When many think of Belgian brewing, images of monks and monasteries often come to mind. The monastic tradition of brewing beer goes back many centuries. St. Benedict (480-547 AD) started the modern monastic movement and his rule, "Live from the work of your hands," is a foundation principle of all monasteries.

Hard work and self-sufficiency are the rule and products produced (including beer) are used to fund the monastery's works. 

How did religious orders get into making beer?

Back in the middle ages, pilgrims, crusaders and well-heeled travelers dared not stay in taverns or roadhouses, where the clientele could be pretty rough. These travelers stayed instead in monasteries, which were charged with providing food, drink and shelter. It was a logical next step for many of these brewing monasteries to make and sell beer in their local communities, and religious orders soon became a force in beer production.

In those days, before bacteria and sanitation were understood, water was a constant source of infection and disease. Beer - because it was boiled and contained alcohol - was a much safer alternative and was consumed by adults and children alike. 

Many of these beer-producing monasteries are still around today and are still producing world-cvlass beers.

Trappist vs. Abbey

The designations "Trappist" and "Abbey" have very different meanings and are often confused. A Trappist beer is made by actual monks in a working monastery. Abbey beers are not made by monks, although they are often made in defunct abbeys or churches. These abbeys license their names to commercial breweries who produce beers on their behalf. In some cases, Abbey beers are named after fictitious abbeys or local saints. While Abbey beers are often very similar in style to those of Trappist breweries, they cannot carry the "Trappist" designation.

Trappist and Abbey Beer Styles

The Trappist breweries have established a family of beer styles, which are brewed by Abbey breweries as well. Not every brewery produces every style but has a slate of two or three to half a dozen offerings. Most Trappist and Abbey beers fall into one of the following styles.

Single or Enkel beers are low-alcohol beers - often from second runnings - that are intended to be consumed with meals at the monastery. They are often not available commercially.

Belgian Blond beers are golden beers that were developed fairly recently to appeal to pils drinkers. They are typically in the 6.0 to 7.5% ABV range with a subtle Belgian complexity, slightly sweet flavor, dry finish and an almost lager-like character. Leffe Blond, Troubadour and Affligem Blond are typical examples of this style. 

Belgian Dubbels are similar in strength to Blonds - 6.0-7.5% ABV - but are deep reddish-brown, malty and complex. They are variations on monastery beers that date back hundreds of years. Belgian yeast strains provide alcohol, esters and phenolics, while caramelized sugar syrups contribute rum and dried fruit flavors and a dry finish. Westmalle Dubbel is the definitive example of the style, along with Chimay Premiere (Red Label), Corsendonk Abbey Brown Ale, Grimbergen Dubbel and St. Feuilllien Brune.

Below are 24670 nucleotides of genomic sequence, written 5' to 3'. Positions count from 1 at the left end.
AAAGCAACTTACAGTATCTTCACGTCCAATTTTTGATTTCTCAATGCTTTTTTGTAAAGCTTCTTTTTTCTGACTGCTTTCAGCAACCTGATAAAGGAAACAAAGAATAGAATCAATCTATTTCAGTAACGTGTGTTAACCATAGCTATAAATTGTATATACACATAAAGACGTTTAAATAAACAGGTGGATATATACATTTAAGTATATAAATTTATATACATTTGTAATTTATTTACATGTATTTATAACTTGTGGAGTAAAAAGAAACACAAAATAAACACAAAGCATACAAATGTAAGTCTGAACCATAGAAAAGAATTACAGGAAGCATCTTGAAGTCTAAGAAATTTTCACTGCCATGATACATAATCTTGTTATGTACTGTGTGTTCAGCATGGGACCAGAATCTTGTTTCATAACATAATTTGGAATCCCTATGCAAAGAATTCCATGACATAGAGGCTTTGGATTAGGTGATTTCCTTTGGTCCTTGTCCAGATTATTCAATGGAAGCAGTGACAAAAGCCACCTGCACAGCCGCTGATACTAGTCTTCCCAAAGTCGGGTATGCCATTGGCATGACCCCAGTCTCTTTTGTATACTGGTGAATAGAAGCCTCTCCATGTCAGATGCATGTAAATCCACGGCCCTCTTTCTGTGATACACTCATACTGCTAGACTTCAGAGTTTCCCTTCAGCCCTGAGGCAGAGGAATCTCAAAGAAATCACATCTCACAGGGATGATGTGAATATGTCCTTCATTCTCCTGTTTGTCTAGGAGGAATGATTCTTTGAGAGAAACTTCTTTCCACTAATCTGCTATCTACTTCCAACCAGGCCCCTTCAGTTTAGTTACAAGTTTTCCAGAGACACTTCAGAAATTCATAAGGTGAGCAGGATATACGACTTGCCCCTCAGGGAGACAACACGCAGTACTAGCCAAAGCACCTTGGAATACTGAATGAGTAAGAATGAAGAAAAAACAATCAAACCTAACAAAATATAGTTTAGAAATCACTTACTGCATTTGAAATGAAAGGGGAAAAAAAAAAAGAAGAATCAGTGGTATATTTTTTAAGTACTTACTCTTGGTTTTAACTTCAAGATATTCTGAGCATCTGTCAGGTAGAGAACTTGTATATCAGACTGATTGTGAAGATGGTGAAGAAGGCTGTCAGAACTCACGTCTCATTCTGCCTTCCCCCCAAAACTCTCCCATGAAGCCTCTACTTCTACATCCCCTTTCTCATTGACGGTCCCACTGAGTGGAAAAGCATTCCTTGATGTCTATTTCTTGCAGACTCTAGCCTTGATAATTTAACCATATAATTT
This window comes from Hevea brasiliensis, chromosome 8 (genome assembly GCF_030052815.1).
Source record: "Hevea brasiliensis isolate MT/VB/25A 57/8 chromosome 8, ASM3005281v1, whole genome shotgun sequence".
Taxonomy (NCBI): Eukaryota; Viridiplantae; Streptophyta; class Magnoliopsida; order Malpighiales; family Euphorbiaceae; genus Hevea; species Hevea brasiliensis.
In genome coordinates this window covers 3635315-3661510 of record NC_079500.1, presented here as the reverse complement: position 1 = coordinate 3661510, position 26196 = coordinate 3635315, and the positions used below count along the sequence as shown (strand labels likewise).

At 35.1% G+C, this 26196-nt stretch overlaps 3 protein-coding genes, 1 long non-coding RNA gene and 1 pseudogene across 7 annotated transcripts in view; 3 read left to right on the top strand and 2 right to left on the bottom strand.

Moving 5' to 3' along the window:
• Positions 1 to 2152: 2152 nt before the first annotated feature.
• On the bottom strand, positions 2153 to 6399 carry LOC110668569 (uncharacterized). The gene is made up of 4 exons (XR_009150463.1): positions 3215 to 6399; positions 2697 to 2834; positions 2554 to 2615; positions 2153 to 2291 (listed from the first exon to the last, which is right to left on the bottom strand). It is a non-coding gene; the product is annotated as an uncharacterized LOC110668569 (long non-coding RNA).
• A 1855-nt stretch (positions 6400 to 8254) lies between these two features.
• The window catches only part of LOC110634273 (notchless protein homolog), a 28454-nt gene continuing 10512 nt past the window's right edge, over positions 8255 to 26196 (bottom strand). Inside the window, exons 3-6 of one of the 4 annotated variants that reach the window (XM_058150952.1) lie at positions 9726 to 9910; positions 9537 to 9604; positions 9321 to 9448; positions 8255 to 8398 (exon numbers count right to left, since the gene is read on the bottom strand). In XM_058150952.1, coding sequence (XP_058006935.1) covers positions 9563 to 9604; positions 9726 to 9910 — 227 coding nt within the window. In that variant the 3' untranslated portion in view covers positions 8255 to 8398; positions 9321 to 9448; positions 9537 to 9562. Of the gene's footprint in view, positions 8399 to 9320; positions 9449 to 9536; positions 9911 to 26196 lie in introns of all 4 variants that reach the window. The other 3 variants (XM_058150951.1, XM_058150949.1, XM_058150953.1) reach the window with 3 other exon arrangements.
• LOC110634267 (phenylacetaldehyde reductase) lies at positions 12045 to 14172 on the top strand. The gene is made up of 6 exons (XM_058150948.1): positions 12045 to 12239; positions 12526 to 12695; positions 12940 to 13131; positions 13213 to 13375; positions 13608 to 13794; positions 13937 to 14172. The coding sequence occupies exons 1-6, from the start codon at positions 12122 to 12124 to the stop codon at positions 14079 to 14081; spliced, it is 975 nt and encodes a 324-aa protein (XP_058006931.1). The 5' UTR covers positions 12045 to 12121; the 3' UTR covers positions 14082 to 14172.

Belgian Tripels are another fairly recent style designed to go after the pilsner market. Tripels can be quite strong (7.5 to 9.5% ABV or more) with fruity esters, spicy phenolics and higher alcohols. They are complex with high carbonation and a dry finish. Westmalle Tripel was the original, but the style is popular with many Trappist and Abbey breweries. Other notable examples include Tripel Karmeliet, St, Bernardus Tripel, Chimay Cinq Cents (White label) and La Rulles Tripel.

Belgian Strong Golden ales are similar to tripels, but are even paler, lighter-bodied and crisper with a dry finish. They are spicy and assertively hopped but still complex and delicate - another beer style developed after WW-II to compete with pilsners. Duvel was the original beer of this style and others pay homage to Duvel ("devil" in Flemish, due to its strength and how it sneaks up on you) with devilish, pirate or mischievous names. Besides Duvel, examples of the style include Piraat, Lucifer, Judas, Delirium Tremens and Brigand.

Dark Strong ales or Quadrupels are dark, rich, strong and complex beers that are among the finest examples of the Belgian brewing art. A variety of malts and dark caramelized sugar syrups contribute to complexity and Belgian yeast strains add esters, phenolics and higher alcohols. The terms Dark Strong and Quadrupel are somewhat interchangeable. Dark Strongs are typically 8.0 to 11.0% ABV. Quads may be a little more alcoholic at up to 12%. Commercial examples include Westvleteren 12, Rochefort 10, La Trappe Quadrupel, Chimay Grande Reserve (Blue label), St. Bernardus Abt 12, Gulden Draak and Gouden Carolus Grand Cru of the Emperor.

Christmas and other specialty beers are brewed by many Belgian brewers, including many Trappist and Abbey breweries. These are often similar to standard offerings, but may be a little higher in alcohol (a thank you to their patrons) and may include special ingredients or spices. One standout Trappist that is like no other is Orval. Orange-gold and of moderate strength, it features spicy hops (some dry-hopped), a unique Belgian yeast strain and a touch of Brettanomyces for a citrusy tartness. 

In the coming weeks, we will explore Trappist and Abbey beers in more detail, including tasting notes on the various styles within the overall categories.